This post walks readers through the process of installing Cling kernel, so that they can run C++ code in Jupyter Notebook. The post also comes with links to other worked code examples.
I find Jupyter Notebook (aka iPython Notebook) an amazing tool – you can put python code snippets that run interactively, markdowns, mathematical expressions, plots, etc. all in the same place and share with others. With cell magic, you can also run code written in a number of other languages interactively.
But how about C++? If your work involve some quick tryouts, writing only a few lines of code to interact with other libraries, or getting someone started in the language, it is tempting use an interactive environment and avoid the following:
- Writing a huge makefile and wonder why it doesn’t work, or
- Spending a few hours setting up your project on your favourite IDE before realising it gets everything wrong
- Waiting another few hours for the libraries to link, then reaching a segmentation fault as you are passing a null pointer to a badly-written research library
- Spending the rest of the evening consoling someone as they have a nervous breakdown learning the language
Unfortunately C++ is not on the list of cell magic-supported languages, necessitating the need for a C++ kernel in Jupyter Notebook. This is where Cling kicks in – an interactive C++ “interpreter” which utilises just-in-time (JIT) compilation. It supports Jupyter Notebook by providing a Cling kernel, where all the C++ code is being interpreted/ compiled (the boundary is getting really blurry, eh?).
In this post, we will walk through the process of installing Cling kernel into Jupyter Notebook. The content is largely based on what Shuvomoy Das Gupta wrote, though recent changes see me hitting into problems as the directories are renamed, hence the update. The installation process worked for my OS X 10.11 and CERN provides binary files for Ubuntu, Fedora, CentOS and CoreOS (for ARM64) – not sure if it will work on non-UNIX based systems though.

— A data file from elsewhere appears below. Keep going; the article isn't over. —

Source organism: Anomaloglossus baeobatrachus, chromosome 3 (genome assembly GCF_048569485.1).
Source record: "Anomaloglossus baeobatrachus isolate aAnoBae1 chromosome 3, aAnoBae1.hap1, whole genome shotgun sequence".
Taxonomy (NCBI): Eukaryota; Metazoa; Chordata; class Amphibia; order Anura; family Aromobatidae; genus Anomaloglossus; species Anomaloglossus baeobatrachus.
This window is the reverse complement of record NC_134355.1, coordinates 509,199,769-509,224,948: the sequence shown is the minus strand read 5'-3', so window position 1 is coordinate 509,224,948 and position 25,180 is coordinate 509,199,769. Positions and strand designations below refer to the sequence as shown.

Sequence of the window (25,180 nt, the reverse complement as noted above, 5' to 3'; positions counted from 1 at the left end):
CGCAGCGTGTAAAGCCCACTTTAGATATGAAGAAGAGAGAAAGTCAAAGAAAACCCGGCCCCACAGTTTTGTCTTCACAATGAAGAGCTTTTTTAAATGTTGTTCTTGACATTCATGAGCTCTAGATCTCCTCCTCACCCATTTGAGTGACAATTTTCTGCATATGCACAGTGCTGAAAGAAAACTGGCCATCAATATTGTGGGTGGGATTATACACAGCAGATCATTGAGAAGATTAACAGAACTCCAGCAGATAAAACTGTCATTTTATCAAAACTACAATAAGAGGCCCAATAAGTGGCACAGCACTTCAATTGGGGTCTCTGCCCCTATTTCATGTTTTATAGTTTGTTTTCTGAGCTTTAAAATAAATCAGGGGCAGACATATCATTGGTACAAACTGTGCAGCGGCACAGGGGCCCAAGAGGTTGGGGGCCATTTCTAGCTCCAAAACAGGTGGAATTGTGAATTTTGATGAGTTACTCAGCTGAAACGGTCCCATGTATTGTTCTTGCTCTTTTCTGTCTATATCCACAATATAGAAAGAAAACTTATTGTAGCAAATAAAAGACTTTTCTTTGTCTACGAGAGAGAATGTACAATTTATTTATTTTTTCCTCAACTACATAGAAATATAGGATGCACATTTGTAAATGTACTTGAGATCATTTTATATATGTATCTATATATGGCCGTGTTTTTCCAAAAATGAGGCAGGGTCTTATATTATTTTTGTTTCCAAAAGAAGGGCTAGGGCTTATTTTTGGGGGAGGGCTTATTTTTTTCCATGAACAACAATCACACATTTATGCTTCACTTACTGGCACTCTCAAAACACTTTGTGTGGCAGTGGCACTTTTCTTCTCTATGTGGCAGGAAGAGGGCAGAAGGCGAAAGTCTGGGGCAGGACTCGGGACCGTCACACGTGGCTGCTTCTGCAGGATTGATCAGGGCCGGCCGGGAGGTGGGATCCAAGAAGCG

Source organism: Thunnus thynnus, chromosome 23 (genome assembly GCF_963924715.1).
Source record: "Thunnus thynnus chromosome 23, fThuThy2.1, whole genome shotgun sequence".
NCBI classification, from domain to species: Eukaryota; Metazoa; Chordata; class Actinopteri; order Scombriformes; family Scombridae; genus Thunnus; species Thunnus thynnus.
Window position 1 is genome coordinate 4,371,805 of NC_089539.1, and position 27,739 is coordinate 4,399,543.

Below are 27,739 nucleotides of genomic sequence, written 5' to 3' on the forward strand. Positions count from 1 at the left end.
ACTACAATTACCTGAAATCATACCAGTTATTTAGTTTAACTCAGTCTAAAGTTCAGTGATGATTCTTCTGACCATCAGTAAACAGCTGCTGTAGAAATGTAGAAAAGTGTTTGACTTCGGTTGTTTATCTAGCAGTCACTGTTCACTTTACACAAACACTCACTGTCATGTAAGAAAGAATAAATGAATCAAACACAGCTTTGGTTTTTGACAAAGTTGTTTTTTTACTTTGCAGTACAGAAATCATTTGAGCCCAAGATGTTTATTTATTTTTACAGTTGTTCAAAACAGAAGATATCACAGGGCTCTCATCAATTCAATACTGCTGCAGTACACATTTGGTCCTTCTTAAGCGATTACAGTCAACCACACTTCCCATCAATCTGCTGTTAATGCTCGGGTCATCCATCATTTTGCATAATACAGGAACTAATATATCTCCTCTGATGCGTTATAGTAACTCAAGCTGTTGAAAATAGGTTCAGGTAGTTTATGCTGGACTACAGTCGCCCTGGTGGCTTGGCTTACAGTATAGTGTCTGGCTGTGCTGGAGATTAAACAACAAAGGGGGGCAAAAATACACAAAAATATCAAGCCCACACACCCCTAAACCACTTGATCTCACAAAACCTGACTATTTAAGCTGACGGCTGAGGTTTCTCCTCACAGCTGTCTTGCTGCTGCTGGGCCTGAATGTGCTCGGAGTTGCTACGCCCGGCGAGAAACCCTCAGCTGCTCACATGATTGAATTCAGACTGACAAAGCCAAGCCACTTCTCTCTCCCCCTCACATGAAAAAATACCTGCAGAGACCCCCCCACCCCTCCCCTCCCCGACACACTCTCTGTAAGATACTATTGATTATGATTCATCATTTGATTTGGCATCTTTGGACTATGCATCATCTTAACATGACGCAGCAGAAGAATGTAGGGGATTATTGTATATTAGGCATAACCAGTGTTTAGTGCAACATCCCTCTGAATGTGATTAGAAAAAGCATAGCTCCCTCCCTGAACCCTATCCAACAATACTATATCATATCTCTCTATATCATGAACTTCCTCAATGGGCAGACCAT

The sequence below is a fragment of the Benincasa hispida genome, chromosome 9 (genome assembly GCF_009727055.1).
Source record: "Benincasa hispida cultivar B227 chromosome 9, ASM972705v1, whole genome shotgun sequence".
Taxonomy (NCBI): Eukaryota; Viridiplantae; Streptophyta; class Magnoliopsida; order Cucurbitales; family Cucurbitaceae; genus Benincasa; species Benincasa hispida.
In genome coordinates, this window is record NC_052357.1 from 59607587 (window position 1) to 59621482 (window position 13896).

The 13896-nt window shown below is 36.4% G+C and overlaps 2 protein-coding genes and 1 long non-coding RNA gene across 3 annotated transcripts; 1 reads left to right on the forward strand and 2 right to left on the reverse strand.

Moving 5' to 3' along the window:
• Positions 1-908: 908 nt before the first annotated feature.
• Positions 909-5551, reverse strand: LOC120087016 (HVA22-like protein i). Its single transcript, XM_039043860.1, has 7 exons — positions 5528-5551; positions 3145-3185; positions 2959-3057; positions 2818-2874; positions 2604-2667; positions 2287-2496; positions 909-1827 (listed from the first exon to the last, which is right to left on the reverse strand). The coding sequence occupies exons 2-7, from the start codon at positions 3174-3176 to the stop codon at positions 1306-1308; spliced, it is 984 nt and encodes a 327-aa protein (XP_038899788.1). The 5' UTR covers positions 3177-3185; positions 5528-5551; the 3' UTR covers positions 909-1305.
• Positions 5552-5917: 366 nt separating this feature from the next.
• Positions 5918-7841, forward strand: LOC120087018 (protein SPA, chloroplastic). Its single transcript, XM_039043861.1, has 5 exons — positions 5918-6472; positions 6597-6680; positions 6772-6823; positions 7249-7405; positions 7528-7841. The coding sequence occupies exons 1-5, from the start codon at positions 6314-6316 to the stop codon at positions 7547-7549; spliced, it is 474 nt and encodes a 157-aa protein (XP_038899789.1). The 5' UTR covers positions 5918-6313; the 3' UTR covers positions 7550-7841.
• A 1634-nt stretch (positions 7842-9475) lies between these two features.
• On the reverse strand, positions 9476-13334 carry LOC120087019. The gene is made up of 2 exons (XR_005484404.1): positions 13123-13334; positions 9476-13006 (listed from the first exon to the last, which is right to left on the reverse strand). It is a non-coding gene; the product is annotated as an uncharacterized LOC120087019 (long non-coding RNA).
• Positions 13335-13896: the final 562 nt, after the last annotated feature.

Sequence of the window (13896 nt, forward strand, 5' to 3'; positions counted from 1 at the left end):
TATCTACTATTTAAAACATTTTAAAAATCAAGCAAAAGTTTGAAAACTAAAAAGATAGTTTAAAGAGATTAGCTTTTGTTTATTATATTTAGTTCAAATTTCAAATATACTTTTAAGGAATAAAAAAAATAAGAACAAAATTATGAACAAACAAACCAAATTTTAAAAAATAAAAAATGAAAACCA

Xcode (OS X only)
For OS X (i.e. apple) systems, we will need the full Xcode installation (not the Xcode command line utility), or our installed kernel will fail to link some libraries and die immediately. If you are unsure, go on AppStore and have a look – it is free to install anyway. The reason why Xcode command line utility alone is insufficient, though actively discussed here, remains unknown.
Anaconda, Jupyter Notebook, and GCC
Click here to download Anaconda, a data science platform in python with package management capabilities. Within Anaconda, we can install various packages – either interactively via Anaconda Navigator, or command line interface – without messing up our existing python distribution.
We will need the following packages: jupyter (and its dependencies), gcc and libgcc.
Note: It is always a good idea to create a new environment for these purposes – an existing non-root environment with all these packages installed also does the trick.
Installing Cling Kernel
We will need a terminal for the following steps.
Note: If you decided to install under the anaconda environment named “example”, activate the environment beforehand by issuing the command:
source activate example
Click here to download the latest compressed file.
Decompress the file and move it to our favourite location (that is, anywhere you like, for illustration let’s say the directory is now in
Add the path of the binary file to system paths, so they can be found when we run C++ code:
Install the kernel:
cd /home/me/cling/share/cling/Jupyter/kernel pip install -e .
Register the Cling kernel’s spec on Jupyter:
jupyter-kernelspec install --user cling-c++11
cling-c++11 can be replaced by
cling-c++17, depending on which version of C++ we would like to use. The functionality is made available in early Nov 2016.)
… and we are done! If we launch
we should be able to choose C++11 under the “new” button on the top-right corner, and create a page which takes C++ code.
Before you go with your new toy, read how Shuvomoy Das Gupta creates a C++ function and interacts with OpenCV, and John Foster’s blog post on how he solves a system of linear equations using a C++ library on Jupyter Notebook.